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Google Removed Wireless Disable in Android Auto Google Removed Wireless Disable in Android Auto

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Google Removed Wireless Disable in Android Auto

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The Android Auto car platform has been supporting wireless connectivity for several years, but only last year it became possible to widely use it. And now Google has decided to remove the toggle that made it easy to turn off Android Auto wireless.

Google Removed Wireless Disable in Android Auto

The Android Auto 8.7 update began rolling out widely this week. As users have noticed, the Wireless Android Auto switch, which has been available in the settings menu for a long time, has disappeared in the new version. The toggle was visible in the System section right above the option to turn off Google Analytics.

Google Removed Wireless Disable in Android Auto

Android Auto 8.7 and earlier

Similar changes are also being seen in the Android Auto 8.8 test version, which is available to some beta program participants.

Many users have this switch turned off by default. As a result, users had to go through the settings for a long time to connect the wireless adapter to Android Auto. Google solved the problem dramatically by simply removing the option. It’s worth emphasizing that this change will not affect Android Auto wireless itself, which will continue to work as before.

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Mozilla is developing a Firefox browser for iOS that violates Apple’s requirements

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Mozilla is developing a Firefox browser for iOS that violates

Mozilla is working on a Firefox browser for iOS that will be based on the Gecko engine rather than the traditional WebKit platform. This is similar to the Google project, where they develop their Chromium browser based on Blink.

Mozilla is developing a Firefox browser for iOS that violates Image generated by Midjourney neural network

The browser code was found in the Mozilla GitHub repository, but it is not in the App Store, because such a browser violates the rules of the store. Apple forbids browsers from using any engines other than WebKit.

In a comment to the media, a Mozilla spokesperson said the company is following Apple’s policy and is only doing research to understand the technical issues for Gecko browsers on iOS if that policy changes.

“We hope that the day will come when people can freely decide to use the browser of their choice, including the ability to choose the engine that underlies it,” the company said.

Note that the Google developers also stated that their application is only an “experimental prototype that is being created in order to understand some aspects of performance on iOS.”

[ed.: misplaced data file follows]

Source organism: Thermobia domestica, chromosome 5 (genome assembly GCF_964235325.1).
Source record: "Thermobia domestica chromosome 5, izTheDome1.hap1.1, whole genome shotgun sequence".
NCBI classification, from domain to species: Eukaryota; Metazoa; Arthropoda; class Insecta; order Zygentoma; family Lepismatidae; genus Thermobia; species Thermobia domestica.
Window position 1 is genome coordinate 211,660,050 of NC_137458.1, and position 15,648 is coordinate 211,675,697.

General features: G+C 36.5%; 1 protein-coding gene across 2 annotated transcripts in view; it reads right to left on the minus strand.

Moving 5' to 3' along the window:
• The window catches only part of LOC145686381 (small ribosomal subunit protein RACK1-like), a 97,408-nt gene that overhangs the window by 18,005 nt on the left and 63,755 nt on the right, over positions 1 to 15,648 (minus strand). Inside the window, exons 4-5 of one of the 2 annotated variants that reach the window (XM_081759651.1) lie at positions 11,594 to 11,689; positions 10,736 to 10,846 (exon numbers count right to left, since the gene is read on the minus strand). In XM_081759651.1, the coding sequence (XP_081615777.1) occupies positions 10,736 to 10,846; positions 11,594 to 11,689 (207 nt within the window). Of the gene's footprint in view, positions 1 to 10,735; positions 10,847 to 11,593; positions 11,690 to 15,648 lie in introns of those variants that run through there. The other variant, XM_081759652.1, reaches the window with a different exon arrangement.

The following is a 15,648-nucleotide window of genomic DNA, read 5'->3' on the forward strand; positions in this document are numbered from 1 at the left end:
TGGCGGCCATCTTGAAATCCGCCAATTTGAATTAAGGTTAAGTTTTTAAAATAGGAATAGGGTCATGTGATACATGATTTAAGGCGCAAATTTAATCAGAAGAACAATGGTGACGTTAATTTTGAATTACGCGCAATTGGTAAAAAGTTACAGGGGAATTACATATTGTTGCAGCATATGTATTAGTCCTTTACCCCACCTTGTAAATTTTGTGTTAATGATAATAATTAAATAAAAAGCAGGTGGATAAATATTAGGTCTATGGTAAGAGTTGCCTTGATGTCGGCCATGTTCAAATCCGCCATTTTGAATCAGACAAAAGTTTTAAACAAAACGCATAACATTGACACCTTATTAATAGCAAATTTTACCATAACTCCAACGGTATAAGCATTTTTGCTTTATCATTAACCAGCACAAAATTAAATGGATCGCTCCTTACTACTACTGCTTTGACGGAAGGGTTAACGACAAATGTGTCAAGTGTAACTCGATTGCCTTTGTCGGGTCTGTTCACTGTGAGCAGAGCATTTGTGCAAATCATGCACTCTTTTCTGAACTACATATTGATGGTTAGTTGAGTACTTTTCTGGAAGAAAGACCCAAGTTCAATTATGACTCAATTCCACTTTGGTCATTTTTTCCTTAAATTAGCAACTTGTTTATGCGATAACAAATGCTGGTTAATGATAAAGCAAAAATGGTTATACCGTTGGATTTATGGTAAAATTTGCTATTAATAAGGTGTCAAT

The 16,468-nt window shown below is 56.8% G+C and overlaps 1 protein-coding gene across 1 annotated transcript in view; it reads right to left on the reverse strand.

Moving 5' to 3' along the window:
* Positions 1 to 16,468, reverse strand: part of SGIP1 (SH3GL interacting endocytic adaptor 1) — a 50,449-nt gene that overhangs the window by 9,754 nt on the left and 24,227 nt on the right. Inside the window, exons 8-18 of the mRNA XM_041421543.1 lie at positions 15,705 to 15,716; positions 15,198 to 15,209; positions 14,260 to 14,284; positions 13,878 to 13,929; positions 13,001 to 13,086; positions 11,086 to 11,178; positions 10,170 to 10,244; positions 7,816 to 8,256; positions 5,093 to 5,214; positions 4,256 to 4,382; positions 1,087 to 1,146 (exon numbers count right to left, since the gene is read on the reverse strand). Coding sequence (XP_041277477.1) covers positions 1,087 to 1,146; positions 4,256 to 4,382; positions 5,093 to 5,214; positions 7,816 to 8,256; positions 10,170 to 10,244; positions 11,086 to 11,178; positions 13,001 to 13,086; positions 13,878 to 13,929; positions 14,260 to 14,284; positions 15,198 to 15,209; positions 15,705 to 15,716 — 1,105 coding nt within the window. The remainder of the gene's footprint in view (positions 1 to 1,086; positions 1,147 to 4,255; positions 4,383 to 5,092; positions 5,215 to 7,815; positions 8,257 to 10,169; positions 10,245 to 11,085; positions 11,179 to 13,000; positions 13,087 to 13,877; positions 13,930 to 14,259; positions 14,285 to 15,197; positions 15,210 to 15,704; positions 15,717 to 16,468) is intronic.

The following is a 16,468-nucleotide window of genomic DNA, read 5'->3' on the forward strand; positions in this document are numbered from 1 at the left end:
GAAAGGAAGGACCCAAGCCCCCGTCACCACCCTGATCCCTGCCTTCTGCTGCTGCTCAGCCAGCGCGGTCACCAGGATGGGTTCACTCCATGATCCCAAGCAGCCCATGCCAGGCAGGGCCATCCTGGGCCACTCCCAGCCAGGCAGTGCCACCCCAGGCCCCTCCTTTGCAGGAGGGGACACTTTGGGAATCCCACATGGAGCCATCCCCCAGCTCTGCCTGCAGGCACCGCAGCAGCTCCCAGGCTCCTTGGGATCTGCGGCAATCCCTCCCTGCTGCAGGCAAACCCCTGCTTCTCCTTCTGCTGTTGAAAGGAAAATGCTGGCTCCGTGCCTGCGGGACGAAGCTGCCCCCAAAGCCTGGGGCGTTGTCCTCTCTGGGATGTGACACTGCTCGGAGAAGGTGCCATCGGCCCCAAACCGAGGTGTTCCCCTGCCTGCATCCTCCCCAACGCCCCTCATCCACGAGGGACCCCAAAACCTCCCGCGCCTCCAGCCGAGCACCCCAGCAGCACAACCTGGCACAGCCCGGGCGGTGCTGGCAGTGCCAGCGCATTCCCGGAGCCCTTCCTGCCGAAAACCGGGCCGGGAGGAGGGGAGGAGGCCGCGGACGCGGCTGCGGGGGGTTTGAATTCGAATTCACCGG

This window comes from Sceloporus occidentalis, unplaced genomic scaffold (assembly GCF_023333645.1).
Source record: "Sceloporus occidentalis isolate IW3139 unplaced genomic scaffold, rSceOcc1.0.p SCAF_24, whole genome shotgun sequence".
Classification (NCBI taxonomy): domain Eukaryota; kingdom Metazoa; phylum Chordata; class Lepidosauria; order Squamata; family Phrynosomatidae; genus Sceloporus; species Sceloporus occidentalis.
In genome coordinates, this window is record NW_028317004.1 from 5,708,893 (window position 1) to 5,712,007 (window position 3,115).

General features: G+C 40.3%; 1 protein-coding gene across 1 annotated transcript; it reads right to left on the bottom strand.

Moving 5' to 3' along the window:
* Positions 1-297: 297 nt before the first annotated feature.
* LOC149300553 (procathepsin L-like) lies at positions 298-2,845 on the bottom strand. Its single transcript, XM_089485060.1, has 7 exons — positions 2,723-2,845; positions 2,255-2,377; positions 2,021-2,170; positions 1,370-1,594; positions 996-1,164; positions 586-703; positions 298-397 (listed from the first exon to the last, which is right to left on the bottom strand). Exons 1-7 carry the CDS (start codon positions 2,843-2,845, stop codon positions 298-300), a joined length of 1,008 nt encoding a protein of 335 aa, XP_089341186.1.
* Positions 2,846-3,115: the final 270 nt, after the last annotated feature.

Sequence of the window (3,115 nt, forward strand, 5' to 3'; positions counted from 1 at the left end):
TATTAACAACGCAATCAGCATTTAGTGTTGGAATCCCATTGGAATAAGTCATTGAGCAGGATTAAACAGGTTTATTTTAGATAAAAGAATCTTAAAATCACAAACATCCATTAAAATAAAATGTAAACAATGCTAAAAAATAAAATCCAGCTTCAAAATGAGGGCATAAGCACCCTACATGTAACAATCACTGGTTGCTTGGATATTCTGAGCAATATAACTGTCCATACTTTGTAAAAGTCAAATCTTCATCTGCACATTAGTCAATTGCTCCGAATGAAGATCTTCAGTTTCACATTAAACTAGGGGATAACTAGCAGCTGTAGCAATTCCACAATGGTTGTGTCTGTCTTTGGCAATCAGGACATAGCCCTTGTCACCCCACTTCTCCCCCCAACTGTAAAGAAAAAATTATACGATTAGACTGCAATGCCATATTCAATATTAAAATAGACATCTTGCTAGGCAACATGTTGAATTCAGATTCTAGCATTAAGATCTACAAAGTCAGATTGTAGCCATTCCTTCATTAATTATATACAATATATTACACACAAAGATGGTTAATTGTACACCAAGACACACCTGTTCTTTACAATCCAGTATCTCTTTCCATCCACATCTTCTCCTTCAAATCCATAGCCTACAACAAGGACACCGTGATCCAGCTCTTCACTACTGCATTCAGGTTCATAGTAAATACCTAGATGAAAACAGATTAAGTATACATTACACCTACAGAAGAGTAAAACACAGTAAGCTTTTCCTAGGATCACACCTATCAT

Journalists, on the other hand, believe that Apple may begin preparations for changing the rules of the store, which is why the companies began working on new versions of browsers. Details about this can be told at the WWDC conference in early summer.

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Under lock and key: Google Chrome will ask for biometrics to access the password manager

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Under lock and key Google Chrome will ask for biometrics

Google has released an important security update for its Chrome browser.

Under lock and key: Google Chrome will ask for biometrics to access the password manager

Generated by the Midjourney neural network

Google Password Manager is pretty versatile as it allows you to sync all your saved passwords across mobile and desktop devices. Until now, the Chrome desktop browser used PINs and passwords to authenticate users before exposing stored data.

Now, if your computer (Windows and macOS) has an external or built-in biometric authentication system, such as a fingerprint scanner or a face scanner, you can use it to access data stored in the Chrome password manager.

Under lock and key: Google Chrome will ask for biometrics to access the password manager

Illustration: Google

It works pretty much the same as it does on Android tablet phones when accessing saved passwords in Chrome. Once authenticated, the user will be able to copy the saved password or edit the entry.

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Get your tinfoil hats out: how much more Windows 11 “spy” compared to older Microsoft OS

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Get your tinfoil hats out how much more Windows 11

Many have heard claims that Windows 11 is heavily “spying” on users. As a recent YouTube video on The PC Security Channel shows, Windows 11 does send massive amounts of data to its own and third-party servers.

Get your tinfoil hats out: how much more Windows 11

Worst of all, the OS does this before the user even installs or opens their first app. The author of the channel used the Wireshark application to analyze network activity on two “clean” versions of Windows.

The first was the brand new Windows 11, and the second was the good old Windows XP. A quick analysis revealed that Windows 11 connects to many third-party servers and services, most of which do nothing but track for ads. And it’s worth noting that all of these actions take place on every Windows 11 computer out of the box, without prompting the user and before he tries to use the Internet.

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